Georgians are very critical of reality because naturally, we want to do better. This is a necessary and healthy approach because it serves as a driving force for advancement. Sometimes, we have to take a step back and look at the bigger picture to realize that Georgia has maintained stability in an extremely turbulent region. Bouncing back from the Russian embargo years ago, surviving the 2008 war, handling different political riots – one crisis after another, Georgia has maintained resilience. That’s because, at its core, Georgia is a Western-oriented democratic country, much more than any other country in this region.
Mid-Pandemic and Post-Pandemic Reality
Pandemic has created many obstacles for everyone, including the business sector. During these unprecedented times of crisis, it’s hard to maintain a positive attitude. However, I think of optimism as a choice – the one we have to make every day. I choose to look at the opportunities that stem from the ongoing crisis. I ask myself – What can we do? What can we learn from this experience?
Long before the pandemic started, Georgia was positioned as a strong regional hub. Given our agreements with the EU, the DCFTA, for example, and other free trade agreements in the area, I think Georgia should continue to focus on that plan. Added to this, there is lots of talk of ‘near-shoring’ which could create opportunities for us given the EU agreement and investor desire to move away from China.
We also need to continue to focus on tourism, construction, banking, and generally bringing more money into these traditionally strong sectors.
Georgia is a relatively inexpensive tourist destination. In the post-pandemic period, people will be looking to travel, but they’re also going to need to be more economically conscious than ever before. This gives Georgia a chance to capitalize on these issues.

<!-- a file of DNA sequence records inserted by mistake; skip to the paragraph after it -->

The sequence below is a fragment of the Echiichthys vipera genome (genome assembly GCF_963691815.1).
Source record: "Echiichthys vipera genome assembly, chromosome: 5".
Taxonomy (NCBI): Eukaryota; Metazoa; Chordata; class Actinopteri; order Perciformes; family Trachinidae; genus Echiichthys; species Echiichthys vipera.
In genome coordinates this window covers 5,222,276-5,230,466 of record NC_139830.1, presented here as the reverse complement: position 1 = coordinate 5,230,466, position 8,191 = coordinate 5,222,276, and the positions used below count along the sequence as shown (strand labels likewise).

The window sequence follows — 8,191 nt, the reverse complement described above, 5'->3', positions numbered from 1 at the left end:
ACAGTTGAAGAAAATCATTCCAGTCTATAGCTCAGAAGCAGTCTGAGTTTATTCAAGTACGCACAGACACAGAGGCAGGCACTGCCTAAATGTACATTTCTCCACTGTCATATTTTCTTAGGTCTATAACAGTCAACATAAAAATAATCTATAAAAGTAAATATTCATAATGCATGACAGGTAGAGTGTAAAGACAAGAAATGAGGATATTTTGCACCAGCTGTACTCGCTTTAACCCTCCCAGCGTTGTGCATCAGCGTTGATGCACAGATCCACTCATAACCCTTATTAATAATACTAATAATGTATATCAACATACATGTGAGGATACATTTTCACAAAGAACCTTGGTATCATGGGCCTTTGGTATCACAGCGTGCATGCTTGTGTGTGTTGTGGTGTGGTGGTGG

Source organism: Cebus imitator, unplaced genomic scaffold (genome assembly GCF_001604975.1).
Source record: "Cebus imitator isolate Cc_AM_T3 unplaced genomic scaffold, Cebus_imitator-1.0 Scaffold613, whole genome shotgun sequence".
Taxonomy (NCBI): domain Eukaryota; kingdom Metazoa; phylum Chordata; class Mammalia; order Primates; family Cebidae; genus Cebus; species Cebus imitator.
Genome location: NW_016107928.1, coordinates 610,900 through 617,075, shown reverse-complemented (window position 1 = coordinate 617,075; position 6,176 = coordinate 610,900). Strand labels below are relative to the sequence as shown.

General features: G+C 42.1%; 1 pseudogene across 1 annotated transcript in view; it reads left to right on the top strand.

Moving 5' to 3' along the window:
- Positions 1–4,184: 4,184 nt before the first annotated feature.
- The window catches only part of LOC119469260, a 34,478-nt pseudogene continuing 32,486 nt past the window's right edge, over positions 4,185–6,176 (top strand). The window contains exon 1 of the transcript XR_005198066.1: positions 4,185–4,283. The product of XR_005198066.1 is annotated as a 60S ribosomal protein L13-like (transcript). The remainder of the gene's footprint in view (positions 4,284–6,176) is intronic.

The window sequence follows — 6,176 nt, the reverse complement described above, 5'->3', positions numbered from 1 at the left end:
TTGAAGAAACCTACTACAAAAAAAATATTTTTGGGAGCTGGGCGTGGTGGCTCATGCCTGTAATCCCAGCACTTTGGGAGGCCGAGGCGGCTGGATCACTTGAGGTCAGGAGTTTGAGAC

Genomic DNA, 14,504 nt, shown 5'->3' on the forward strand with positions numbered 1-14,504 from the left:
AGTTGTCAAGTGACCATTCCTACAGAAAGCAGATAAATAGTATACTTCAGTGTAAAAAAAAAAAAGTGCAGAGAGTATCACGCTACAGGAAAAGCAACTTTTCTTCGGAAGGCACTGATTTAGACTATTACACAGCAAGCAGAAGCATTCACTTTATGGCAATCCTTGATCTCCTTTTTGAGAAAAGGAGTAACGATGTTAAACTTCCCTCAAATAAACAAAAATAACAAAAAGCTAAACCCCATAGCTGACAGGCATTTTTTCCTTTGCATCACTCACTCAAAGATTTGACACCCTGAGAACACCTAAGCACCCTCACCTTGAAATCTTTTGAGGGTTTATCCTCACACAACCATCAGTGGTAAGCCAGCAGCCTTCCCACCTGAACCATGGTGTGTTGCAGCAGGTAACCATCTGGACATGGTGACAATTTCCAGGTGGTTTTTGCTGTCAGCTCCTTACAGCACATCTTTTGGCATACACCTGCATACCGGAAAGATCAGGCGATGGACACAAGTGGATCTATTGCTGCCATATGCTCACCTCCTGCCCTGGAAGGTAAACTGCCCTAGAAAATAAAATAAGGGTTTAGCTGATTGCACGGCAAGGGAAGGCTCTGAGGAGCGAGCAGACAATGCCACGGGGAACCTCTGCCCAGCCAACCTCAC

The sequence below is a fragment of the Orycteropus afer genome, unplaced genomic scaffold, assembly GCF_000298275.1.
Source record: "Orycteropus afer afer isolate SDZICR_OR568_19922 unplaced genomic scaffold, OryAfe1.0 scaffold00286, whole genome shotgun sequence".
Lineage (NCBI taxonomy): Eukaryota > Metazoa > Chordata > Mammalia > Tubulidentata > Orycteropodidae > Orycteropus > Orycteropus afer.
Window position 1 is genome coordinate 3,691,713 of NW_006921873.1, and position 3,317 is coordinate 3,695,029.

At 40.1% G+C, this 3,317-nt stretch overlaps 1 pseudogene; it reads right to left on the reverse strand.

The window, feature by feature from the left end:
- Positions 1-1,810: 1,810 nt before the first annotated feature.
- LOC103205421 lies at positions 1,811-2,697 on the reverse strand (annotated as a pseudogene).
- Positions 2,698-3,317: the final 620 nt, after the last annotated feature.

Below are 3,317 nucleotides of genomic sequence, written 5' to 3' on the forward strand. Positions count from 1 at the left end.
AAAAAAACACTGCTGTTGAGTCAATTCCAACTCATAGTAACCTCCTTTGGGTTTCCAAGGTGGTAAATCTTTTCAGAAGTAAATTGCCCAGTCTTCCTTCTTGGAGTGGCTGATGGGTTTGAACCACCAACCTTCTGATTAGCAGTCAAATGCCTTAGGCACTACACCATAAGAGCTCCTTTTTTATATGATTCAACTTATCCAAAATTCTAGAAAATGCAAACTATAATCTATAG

Leadership Strategy and Future Plans
To lead a business association, one must prioritize collective needs. That’s the strategy I follow in decision-making processes. I ask myself – What’s best for AmCham and its business community? As a President, I continue to commit to this approach, knowing it will lead me to a decision or a solution that suits everyone’s needs. As any leader, I rely on my team. AmCham’s success is deeply rooted in the trust that team members formed years ago. Under my leadership, we continue being committed to our goals and serve our purpose by working together.
The only way that AmCham stays as strong as it does is the continuous engagement of the members. Therefore, focusing on finding ways to keep the membership engaged is a top priority.
As for the plans – we’ll be looking to make another D.C. trip. The pandemic has created much chaos around the world. Therefore, it’s hard for our partner countries to pay as much attention to Georgia as we need them to. We’re going to work really hard to keep Georgia on the radar, not just in D.C., but in Europe too.
AmCham will continue to push for improvements in the rule of law, as certain judiciary issues still need to be fixed. Right now, we aim to jump out of the pandemic as fast as we can with the least economic damage.
We should support women by letting them define what womanhood and success mean to them. We should encourage them to be true, authentic versions of themselves.
My advice to women would be to take the time to think hard and figure out what they want to do; Not be afraid, embarrassed, or ashamed of many things that families and society put on us. I am a wife and mother. I have three children. I have a career and a desire to be a strong, contributing, member of society, as well. I know of the many responsibilities we, as women, have and all of them are important and cannot be ignored. I believe life is all about balance and every individual has to be free, and supported, in finding their own. I strongly advocate for self-prioritization, when it comes to finding this balance, because that’s the only way we can be better fulfilled for ourselves and everybody else around us. That said, it’s become an undeniable fact that women in the workplace, especially in the companies and organizations where they are naturally treated equally to their male counterparts, have a positive impact on their companies, their families and society in general. Therefore, it is important, as we develop as a society, to support allowing families, not just women, to better balance the many responsibilities we all have outside the workplace. This starts at home, but flows through every aspect of life. We need to teach our sons to do laundry and prepare meals, just like our daughters, and we need to talk to our daughters about Economics, Science and Math, as a few examples, the same as we do our sons.